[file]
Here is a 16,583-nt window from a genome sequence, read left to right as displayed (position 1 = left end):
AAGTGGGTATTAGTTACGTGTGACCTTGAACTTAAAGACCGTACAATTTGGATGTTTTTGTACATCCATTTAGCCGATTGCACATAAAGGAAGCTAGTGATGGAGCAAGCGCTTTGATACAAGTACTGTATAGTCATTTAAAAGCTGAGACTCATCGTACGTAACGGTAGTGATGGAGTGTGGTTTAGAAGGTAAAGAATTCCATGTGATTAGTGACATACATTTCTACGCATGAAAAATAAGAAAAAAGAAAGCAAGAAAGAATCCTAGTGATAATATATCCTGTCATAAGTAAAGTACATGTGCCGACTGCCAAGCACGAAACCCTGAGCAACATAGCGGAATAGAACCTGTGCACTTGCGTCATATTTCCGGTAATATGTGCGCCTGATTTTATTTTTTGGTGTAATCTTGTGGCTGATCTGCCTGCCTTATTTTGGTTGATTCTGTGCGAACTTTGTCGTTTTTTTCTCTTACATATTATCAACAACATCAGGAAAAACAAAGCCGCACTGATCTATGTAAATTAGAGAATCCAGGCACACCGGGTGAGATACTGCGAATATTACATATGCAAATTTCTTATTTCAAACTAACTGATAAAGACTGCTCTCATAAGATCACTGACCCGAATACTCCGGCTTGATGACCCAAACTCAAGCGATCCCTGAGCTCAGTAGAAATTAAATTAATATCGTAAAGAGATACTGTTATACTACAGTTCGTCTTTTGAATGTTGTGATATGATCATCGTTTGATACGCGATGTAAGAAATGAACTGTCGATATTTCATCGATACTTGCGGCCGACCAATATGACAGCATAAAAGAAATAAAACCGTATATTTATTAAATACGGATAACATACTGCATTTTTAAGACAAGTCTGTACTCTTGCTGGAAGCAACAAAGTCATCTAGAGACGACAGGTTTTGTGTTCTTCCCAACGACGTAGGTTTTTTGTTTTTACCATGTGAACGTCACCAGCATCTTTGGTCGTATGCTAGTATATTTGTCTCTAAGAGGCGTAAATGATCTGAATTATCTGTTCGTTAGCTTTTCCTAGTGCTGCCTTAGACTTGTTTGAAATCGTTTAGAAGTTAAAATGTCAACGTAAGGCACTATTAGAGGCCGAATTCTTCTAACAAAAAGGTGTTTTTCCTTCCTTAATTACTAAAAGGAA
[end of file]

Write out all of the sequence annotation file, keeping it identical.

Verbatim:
Here is a 16,583-nt window from a genome sequence, read left to right as displayed (position 1 = left end):
AAGTGGGTATTAGTTACGTGTGACCTTGAACTTAAAGACCGTACAATTTGGATGTTTTTGTACATCCATTTAGCCGATTGCACATAAAGGAAGCTAGTGATGGAGCAAGCGCTTTGATACAAGTACTGTATAGTCATTTAAAAGCTGAGACTCATCGTACGTAACGGTAGTGATGGAGTGTGGTTTAGAAGGTAAAGAATTCCATGTGATTAGTGACATACATTTCTACGCATGAAAAATAAGAAAAAAGAAAGCAAGAAAGAATCCTAGTGATAATATATCCTGTCATAAGTAAAGTACATGTGCCGACTGCCAAGCACGAAACCCTGAGCAACATAGCGGAATAGAACCTGTGCACTTGCGTCATATTTCCGGTAATATGTGCGCCTGATTTTATTTTTTGGTGTAATCTTGTGGCTGATCTGCCTGCCTTATTTTGGTTGATTCTGTGCGAACTTTGTCGTTTTTTTCTCTTACATATTATCAACAACATCAGGAAAAACAAAGCCGCACTGATCTATGTAAATTAGAGAATCCAGGCACACCGGGTGAGATACTGCGAATATTACATATGCAAATTTCTTATTTCAAACTAACTGATAAAGACTGCTCTCATAAGATCACTGACCCGAATACTCCGGCTTGATGACCCAAACTCAAGCGATCCCTGAGCTCAGTAGAAATTAAATTAATATCGTAAAGAGATACTGTTATACTACAGTTCGTCTTTTGAATGTTGTGATATGATCATCGTTTGATACGCGATGTAAGAAATGAACTGTCGATATTTCATCGATACTTGCGGCCGACCAATATGACAGCATAAAAGAAATAAAACCGTATATTTATTAAATACGGATAACATACTGCATTTTTAAGACAAGTCTGTACTCTTGCTGGAAGCAACAAAGTCATCTAGAGACGACAGGTTTTGTGTTCTTCCCAACGACGTAGGTTTTTTGTTTTTACCATGTGAACGTCACCAGCATCTTTGGTCGTATGCTAGTATATTTGTCTCTAAGAGGCGTAAATGATCTGAATTATCTGTTCGTTAGCTTTTCCTAGTGCTGCCTTAGACTTGTTTGAAATCGTTTAGAAGTTAAAATGTCAACGTAAGGCACTATTAGAGGCCGAATTCTTCTAACAAAAAGGTGTTTTTCCTTCCTTAATTACTAAAAGGAA